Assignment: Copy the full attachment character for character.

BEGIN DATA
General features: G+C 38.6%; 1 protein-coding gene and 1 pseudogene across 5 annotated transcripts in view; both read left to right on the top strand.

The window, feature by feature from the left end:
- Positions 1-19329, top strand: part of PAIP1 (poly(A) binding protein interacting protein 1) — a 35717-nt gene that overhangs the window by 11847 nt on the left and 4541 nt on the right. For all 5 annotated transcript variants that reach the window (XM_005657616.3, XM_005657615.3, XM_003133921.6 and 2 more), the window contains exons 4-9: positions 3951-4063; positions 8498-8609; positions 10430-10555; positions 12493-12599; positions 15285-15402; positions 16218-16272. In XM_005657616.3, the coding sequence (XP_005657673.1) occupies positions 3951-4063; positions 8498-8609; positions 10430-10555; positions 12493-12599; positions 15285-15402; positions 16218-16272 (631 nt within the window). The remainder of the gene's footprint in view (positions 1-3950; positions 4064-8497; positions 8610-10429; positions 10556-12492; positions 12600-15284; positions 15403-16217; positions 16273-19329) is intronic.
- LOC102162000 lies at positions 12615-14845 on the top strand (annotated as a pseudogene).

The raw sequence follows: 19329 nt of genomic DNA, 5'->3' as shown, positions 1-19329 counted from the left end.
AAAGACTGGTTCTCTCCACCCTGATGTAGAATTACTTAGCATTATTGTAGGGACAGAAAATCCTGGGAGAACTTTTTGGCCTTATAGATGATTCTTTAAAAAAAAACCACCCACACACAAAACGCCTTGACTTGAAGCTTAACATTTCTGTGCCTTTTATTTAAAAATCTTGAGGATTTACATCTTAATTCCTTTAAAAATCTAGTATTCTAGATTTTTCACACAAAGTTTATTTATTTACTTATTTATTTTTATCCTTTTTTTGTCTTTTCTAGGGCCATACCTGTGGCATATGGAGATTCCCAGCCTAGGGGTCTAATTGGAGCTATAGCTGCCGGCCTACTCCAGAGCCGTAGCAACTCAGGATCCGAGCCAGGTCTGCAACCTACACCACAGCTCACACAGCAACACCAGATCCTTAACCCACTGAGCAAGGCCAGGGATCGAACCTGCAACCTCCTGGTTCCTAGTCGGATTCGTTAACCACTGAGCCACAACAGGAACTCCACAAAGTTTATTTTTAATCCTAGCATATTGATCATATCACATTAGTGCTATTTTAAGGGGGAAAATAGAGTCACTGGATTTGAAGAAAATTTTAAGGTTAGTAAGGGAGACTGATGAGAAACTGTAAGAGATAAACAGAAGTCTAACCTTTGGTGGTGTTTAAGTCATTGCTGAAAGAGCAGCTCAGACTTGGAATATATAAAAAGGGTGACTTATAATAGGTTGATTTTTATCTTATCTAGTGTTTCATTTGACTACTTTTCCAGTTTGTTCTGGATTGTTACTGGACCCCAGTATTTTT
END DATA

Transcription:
General features: G+C 38.6%; 1 protein-coding gene and 1 pseudogene across 5 annotated transcripts in view; both read left to right on the top strand.

The window, feature by feature from the left end:
- Positions 1-19329, top strand: part of PAIP1 (poly(A) binding protein interacting protein 1) — a 35717-nt gene that overhangs the window by 11847 nt on the left and 4541 nt on the right. For all 5 annotated transcript variants that reach the window (XM_005657616.3, XM_005657615.3, XM_003133921.6 and 2 more), the window contains exons 4-9: positions 3951-4063; positions 8498-8609; positions 10430-10555; positions 12493-12599; positions 15285-15402; positions 16218-16272. In XM_005657616.3, the coding sequence (XP_005657673.1) occupies positions 3951-4063; positions 8498-8609; positions 10430-10555; positions 12493-12599; positions 15285-15402; positions 16218-16272 (631 nt within the window). The remainder of the gene's footprint in view (positions 1-3950; positions 4064-8497; positions 8610-10429; positions 10556-12492; positions 12600-15284; positions 15403-16217; positions 16273-19329) is intronic.
- LOC102162000 lies at positions 12615-14845 on the top strand (annotated as a pseudogene).

The raw sequence follows: 19329 nt of genomic DNA, 5'->3' as shown, positions 1-19329 counted from the left end.
AAAGACTGGTTCTCTCCACCCTGATGTAGAATTACTTAGCATTATTGTAGGGACAGAAAATCCTGGGAGAACTTTTTGGCCTTATAGATGATTCTTTAAAAAAAAACCACCCACACACAAAACGCCTTGACTTGAAGCTTAACATTTCTGTGCCTTTTATTTAAAAATCTTGAGGATTTACATCTTAATTCCTTTAAAAATCTAGTATTCTAGATTTTTCACACAAAGTTTATTTATTTACTTATTTATTTTTATCCTTTTTTTGTCTTTTCTAGGGCCATACCTGTGGCATATGGAGATTCCCAGCCTAGGGGTCTAATTGGAGCTATAGCTGCCGGCCTACTCCAGAGCCGTAGCAACTCAGGATCCGAGCCAGGTCTGCAACCTACACCACAGCTCACACAGCAACACCAGATCCTTAACCCACTGAGCAAGGCCAGGGATCGAACCTGCAACCTCCTGGTTCCTAGTCGGATTCGTTAACCACTGAGCCACAACAGGAACTCCACAAAGTTTATTTTTAATCCTAGCATATTGATCATATCACATTAGTGCTATTTTAAGGGGGAAAATAGAGTCACTGGATTTGAAGAAAATTTTAAGGTTAGTAAGGGAGACTGATGAGAAACTGTAAGAGATAAACAGAAGTCTAACCTTTGGTGGTGTTTAAGTCATTGCTGAAAGAGCAGCTCAGACTTGGAATATATAAAAAGGGTGACTTATAATAGGTTGATTTTTATCTTATCTAGTGTTTCATTTGACTACTTTTCCAGTTTGTTCTGGATTGTTACTGGACCCCAGTATTTTT